A Faith-driven Renaissance: Performers Highlight Muslim Art and Culture

Amy L. Dalton Jan 29, 2010

On Saturday, Jan. 23, a dozen musicians, comedians and spoken word artists teamed up at Harlem’s historic Apollo Theater for a multilingual, transnational explosion of Muslim arts and culture. The event was headlined by hip-hop artist and actor Mos Def and coordinated by the Chicago-based Inner-City Muslim Action Network (IMAN).

“We’re trying to do something that comes from the heart and goes to the heart,” said founder and Executive Director Rami Nashashibi. He started IMAN in 1995 to create a holistic antidote to the painful experience of poverty and abandonment in the inner city. Deeply rooted in the spiritual vision of the oneness of humanity — “iman” means “faith” in Arabic — the network organizes around a three-pronged strategy to “change, serve and inspire.”

The group’s efforts to link Islamic culture and activism are all the more important in the wake of attacks on Muslims since 9/11. Hostility toward Muslims was heightened by the widely publicized attempted airline bombings on Dec. 26.

Saturday’s sold-out event, which also marked the opening of an IMAN branch in New York City, encapsulated this philosophy. From Progress Theater’s biting performance piece on the experience of a Black Muslim woman being photographed in her hijab by tourists to the exacting call from hip-hop duo “The ReMINDers” to “feel the transition from denial to acceptance,” the artists linked the delicate process of healing and self-awareness with the ability to act for change.

The gathering opened with a reading from the Quran in Arabic, and closed with a formal prayer. In between, informal expressions of prayer and praise were incorporated into almost every performance. Among these supplications were repeated prayers and expressions of anguish on behalf of and love for the people of Haiti.

SPEAKING UP: Performers Mos Def (above) and Liza Garza (below) highlight Muslim art and culture at the Inner-City Muslim Action Network show at the Apollo Theater Jan. 23. PHOTOS: ANDREW HINDERAKER

A collection was taken up for the service agency Islamic Relief, which has opened three camps in Haiti to assist in the humanitarian response to the earthquake. Nashashibi also addressed the political implications of the disaster in Haiti, praising Obama for extending Temporary Protected Status (TPS) to undocumented Haitians who were already living in the United States and saying that IMAN would be active in urging him to extend TPS to Haitians who might be forced to relocate due to the catastrophe.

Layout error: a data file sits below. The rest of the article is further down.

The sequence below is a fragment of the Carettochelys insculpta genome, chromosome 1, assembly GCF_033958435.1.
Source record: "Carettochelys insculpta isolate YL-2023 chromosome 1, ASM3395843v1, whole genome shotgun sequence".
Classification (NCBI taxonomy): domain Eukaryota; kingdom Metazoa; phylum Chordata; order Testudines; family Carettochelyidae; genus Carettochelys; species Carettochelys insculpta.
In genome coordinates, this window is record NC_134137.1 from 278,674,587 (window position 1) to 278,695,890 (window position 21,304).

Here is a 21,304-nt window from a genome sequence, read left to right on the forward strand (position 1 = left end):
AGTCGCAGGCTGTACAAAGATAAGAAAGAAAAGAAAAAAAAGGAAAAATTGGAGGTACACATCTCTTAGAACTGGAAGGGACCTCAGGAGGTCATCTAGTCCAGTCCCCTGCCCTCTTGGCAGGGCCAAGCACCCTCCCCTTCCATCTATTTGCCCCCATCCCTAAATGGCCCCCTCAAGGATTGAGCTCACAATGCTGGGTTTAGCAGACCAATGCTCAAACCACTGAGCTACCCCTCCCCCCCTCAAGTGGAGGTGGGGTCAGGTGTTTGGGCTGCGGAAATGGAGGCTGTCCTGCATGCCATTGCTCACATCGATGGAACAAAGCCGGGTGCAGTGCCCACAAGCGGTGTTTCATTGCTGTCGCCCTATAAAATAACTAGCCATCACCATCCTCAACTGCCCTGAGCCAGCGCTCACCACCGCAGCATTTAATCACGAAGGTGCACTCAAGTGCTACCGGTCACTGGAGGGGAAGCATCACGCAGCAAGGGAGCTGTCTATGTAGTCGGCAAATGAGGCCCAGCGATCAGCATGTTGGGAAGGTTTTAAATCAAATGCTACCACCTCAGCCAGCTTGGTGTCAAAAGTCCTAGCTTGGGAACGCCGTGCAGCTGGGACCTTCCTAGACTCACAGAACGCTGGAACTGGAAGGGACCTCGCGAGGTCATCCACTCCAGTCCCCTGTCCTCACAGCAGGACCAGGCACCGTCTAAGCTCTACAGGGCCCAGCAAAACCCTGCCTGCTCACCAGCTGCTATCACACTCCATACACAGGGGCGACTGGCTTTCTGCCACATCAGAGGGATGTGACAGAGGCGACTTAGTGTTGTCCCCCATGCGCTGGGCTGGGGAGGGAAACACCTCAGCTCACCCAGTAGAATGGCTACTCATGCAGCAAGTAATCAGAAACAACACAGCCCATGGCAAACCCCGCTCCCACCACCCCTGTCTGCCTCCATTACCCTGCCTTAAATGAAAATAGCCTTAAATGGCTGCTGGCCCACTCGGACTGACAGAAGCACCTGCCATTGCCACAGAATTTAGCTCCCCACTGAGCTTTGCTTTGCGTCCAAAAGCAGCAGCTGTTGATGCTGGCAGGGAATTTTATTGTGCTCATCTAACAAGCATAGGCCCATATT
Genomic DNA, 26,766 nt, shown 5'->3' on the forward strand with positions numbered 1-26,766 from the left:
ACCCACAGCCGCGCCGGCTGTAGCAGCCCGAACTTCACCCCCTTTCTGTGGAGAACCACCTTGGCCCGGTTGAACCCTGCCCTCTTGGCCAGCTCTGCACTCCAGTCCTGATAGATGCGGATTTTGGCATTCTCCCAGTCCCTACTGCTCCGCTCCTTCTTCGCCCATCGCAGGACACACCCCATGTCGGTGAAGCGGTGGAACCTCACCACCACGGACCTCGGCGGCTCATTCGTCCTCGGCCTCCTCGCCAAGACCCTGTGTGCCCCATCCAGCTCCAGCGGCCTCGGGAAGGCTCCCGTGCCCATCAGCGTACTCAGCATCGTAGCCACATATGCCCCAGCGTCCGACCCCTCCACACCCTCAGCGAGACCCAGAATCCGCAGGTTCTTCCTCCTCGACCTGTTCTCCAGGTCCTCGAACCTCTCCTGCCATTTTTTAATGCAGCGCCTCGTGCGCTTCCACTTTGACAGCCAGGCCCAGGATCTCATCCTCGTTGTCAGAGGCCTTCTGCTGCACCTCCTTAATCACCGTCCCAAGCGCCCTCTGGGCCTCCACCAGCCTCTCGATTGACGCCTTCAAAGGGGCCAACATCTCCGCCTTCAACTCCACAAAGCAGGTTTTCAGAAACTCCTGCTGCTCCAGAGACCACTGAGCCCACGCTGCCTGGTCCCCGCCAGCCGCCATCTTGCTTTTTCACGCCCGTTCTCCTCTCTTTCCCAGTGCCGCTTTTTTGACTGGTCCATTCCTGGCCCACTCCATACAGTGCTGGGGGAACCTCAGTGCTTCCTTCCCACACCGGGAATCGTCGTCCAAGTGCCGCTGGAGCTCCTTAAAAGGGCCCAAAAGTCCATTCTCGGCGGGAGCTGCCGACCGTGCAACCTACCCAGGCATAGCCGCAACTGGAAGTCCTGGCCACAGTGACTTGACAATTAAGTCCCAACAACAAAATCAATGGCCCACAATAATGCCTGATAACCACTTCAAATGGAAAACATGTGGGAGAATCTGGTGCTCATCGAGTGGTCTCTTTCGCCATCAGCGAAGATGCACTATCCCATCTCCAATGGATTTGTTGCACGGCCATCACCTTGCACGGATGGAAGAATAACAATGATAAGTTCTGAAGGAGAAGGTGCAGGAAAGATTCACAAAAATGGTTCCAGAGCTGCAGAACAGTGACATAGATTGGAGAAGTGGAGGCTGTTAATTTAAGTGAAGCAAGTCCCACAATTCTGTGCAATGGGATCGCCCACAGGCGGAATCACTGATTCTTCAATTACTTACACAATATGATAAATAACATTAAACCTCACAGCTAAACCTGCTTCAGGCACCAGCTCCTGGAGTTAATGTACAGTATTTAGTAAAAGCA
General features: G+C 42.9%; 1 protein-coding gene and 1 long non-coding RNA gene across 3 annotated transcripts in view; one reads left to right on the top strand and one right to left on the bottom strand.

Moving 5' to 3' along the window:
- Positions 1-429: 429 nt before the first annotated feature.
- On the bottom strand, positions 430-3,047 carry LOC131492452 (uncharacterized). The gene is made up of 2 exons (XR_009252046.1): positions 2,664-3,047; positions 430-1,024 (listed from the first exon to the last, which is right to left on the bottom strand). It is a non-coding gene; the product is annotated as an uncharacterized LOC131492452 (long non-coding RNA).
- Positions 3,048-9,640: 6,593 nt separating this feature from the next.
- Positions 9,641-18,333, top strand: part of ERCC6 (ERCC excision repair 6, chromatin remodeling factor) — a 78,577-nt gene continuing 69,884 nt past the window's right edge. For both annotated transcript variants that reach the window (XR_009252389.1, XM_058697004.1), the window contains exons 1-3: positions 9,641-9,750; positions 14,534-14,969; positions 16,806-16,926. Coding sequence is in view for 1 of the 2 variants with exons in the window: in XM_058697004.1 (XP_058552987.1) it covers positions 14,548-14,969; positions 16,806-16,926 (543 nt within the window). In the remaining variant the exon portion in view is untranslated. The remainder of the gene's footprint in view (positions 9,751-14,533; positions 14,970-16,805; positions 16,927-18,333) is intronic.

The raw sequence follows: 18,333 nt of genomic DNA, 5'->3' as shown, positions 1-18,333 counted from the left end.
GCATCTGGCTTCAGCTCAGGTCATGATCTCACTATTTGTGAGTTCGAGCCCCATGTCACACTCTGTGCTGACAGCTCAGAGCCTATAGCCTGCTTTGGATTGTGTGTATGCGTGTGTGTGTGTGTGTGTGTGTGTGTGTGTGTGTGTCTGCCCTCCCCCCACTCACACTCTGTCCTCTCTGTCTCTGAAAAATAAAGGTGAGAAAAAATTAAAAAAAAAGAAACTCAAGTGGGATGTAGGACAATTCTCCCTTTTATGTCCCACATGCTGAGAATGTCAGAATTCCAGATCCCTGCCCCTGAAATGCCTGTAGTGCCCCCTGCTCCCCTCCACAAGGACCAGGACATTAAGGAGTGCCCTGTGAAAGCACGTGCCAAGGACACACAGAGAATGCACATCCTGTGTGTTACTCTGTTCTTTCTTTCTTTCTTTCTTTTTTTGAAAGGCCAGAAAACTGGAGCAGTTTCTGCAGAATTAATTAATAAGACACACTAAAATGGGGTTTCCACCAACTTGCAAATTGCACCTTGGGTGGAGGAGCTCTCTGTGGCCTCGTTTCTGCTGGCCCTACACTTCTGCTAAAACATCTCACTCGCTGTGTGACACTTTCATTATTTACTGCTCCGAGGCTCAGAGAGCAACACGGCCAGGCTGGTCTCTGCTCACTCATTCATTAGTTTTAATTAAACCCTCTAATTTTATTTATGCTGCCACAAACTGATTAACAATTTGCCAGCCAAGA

IMAN ’s efforts in New York will use arts and culture as a starting point for building direct service and social change initiatives. This focus comes out of a yearlong study of the daily patterns and needs of New York City’s Muslim population; the study concluded that spiritually rooted arts would be the most effective way to bring this group of nearly one million people from more than 30 different countries together.

“We see these [arts, service and social change] as intimately connected,” said Asad Jafri, who is the national director of arts and culture for IMAN . “We need creative expression of the needs and issues, triumphs and struggles that communities are going through in order to do the work of repairing and changing our society. Hundreds of years ago, music in Islamic culture was used to heal people with mental illnesses. Today, with our culture of capitalism and measurement, we lose faith in these non-quantifiable aspects of human life. But we need them now, especially in these trying times.”

The link between Middle Eastern Muslims and Muslims of African American descent was a particular focus. Well over half of the artists who performed at IMAN ’s event were Black, and organizers emphasized that they were building on the African-American tradition of trailblazing.

“Bringing IMAN to the Apollo is a reminder to the American Muslim community of its roots in the African-American community,” added Amir Al-Islam, chairman of IMAN ’s board and professor at Medgar Evers College in Brooklyn.

Brooklyn-based writer Ibrahim Abdul-Matin, who co-hosted the event, reminded audience members of the history, and future, of the arts in Harlem. “[In the 1920s] there was a Black arts renaissance in Harlem. Today there’s a Muslim arts renaissance in Harlem!”

Cultivating the capacity of artists to unite communities is an ongoing focus for IMAN , Jafri said. For years, IMAN has been holding retreats in which artists discuss how to increase their impact as community leaders, and support each other in extending the call for unity and change.

“We are demonstrating that there is power in Muslim unity,” Abdul-Matin said. “New York is a city of islands, of villages. To bridge those villages, we need connectors — these are our connectors!”

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